The writer is former chief economic adviser to the government of India
India’s economy is experiencing a sharp slowdown — to the consternation of many observers. For several years, analysts and organisations such as the IMF and World Bank have touted India as the fastest-growing major economy, with the world’s brightest medium-term outlook. But in December the Reserve Bank of India, the central bank, cut its forecast for 2019 growth in gross domestic product to 5 per cent.
That headline figure actually understates the slowdown. High-frequency indicators show that in the first eight months of the current fiscal year, non-oil exports and imports have fallen, as has production of investment goods. Production of consumer goods and real government tax receipts have both grown by only 1 per cent. And a savage credit crunch has reduced commercial lending to less than Rs1tn in the first six months of this fiscal year, one-seventh its level the previous year.
Why have analysts failed to see the severity of the problem? A key factor has been faulty measurement. Ever since a new data system was adopted several years ago, methodological problems have bedevilled GDP estimates. As a result, the official growth rates of 7-7.5 per cent since 2011/12 have overstated actual growth by a considerable margin.
At the same time, analysts have misdiagnosed the problem because this time really has been different. India has experienced standard business cycles and even macroeconomic crises. But until recently it had never suffered from a serious balance-sheet crisis.
After the global financial crisis, corporate profitability collapsed, causing the share of debt owed by companies that do not generate enough cash to service interest payments to skyrocket to 40 per cent, according to Credit Suisse. Unlike in macro crises, the impact on the economy from the balance-sheet crisis has not been dramatic. Instead, momentum has slowly ebbed from investment, export and credit growth, while India’s entrepreneurial spirit has been drained.
Consider next the outlook. The stock market seems optimistic. Similarly, the IMF and World Bank are expecting growth to rebound in the next fiscal year. To be sure, India’s future is fundamentally bright. It has cheap labour and some decent institutions, with considerable scope for growth. Even so, the outlook for the next few years is sombre.
To begin with, India does not have the macroeconomic tools to get the economy out of the slump. Monetary policy is ineffective because central bank rate cuts are not being passed on to customers by financially stressed and risk-averse banks. Fiscal policy is constrained because public-sector deficits have risen to nearly double-digit levels, while debt dynamics are adverse because primary deficits are high as are interest rates compared with growth.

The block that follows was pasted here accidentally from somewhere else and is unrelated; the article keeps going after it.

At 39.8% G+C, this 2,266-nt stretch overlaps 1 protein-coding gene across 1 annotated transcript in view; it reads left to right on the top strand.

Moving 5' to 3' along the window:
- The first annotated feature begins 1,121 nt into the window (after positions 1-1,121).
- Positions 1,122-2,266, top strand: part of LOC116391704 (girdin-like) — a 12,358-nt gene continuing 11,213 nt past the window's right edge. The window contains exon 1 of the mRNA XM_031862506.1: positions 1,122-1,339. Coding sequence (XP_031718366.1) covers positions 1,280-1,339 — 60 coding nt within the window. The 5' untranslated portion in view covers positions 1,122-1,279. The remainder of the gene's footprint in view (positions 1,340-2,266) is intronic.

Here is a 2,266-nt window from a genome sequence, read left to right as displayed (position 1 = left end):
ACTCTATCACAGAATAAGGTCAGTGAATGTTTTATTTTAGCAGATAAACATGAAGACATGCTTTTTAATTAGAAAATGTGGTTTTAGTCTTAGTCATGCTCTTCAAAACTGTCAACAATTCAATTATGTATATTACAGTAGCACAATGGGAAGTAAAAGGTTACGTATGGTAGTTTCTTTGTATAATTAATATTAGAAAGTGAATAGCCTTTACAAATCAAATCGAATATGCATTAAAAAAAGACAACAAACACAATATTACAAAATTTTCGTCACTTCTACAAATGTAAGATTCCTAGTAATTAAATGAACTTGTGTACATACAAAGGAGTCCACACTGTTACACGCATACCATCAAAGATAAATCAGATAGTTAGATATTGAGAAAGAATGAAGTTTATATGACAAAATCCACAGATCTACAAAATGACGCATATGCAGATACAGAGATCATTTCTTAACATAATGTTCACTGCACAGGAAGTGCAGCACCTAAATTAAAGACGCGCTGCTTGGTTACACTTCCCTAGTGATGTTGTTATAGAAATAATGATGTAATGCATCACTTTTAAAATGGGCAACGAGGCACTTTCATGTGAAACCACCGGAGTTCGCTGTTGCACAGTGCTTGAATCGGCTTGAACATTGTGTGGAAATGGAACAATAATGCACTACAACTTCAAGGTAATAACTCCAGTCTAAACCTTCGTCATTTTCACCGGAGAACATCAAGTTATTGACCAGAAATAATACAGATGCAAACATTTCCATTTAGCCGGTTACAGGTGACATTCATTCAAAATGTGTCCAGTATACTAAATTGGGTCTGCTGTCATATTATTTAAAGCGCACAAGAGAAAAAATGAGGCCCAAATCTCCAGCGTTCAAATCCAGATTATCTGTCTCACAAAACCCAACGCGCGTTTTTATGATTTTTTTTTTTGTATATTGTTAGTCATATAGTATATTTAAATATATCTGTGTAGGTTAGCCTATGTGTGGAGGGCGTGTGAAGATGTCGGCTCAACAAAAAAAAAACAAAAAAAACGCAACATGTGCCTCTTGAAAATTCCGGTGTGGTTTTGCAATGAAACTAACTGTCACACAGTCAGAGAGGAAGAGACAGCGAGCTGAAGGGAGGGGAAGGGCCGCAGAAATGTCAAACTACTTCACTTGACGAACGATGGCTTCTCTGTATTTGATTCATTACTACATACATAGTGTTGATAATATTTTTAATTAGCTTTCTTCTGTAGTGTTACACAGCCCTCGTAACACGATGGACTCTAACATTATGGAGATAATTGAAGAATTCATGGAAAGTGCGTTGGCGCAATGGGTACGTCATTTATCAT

More importantly, India’s main challenges are not just cyclical, but structural. Fixing the balance-sheet problem has proved difficult. Despite determined efforts by Narendra Modi’s government, including launching a new bankruptcy code and repeatedly injecting capital into banks, stress in the corporate sector and banks remains high.
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A related challenge is the fraught relationship between the state and the private sector. For the economy to recover, investment must revive, which is why the government recently announced a major infrastructure initiative. Translating these intentions into reality, however, will be difficult, because in India neither the state nor the private sector commands great legitimacy.
This problem has a long history, but intensified after the government corruption scandals of the 2000s and the lending practices of the past decade. Given this experience, bureaucrats will be reluctant to sign off on public sector projects, while the anxious private sector will continue to lack appetite for ambitious projects that demand long-term commitment.
None of this should be taken as a counsel of despair. The government can pull the economy out of the slowdown. But two ingredients are essential: recognising the true extent and nature of the problem, and instituting reliable data systems for good policy navigation. Otherwise, not just Indian policymakers, but their Washington advisers too, risk remaining in the dark.
Josh Felman, head of JH Consulting, also contributed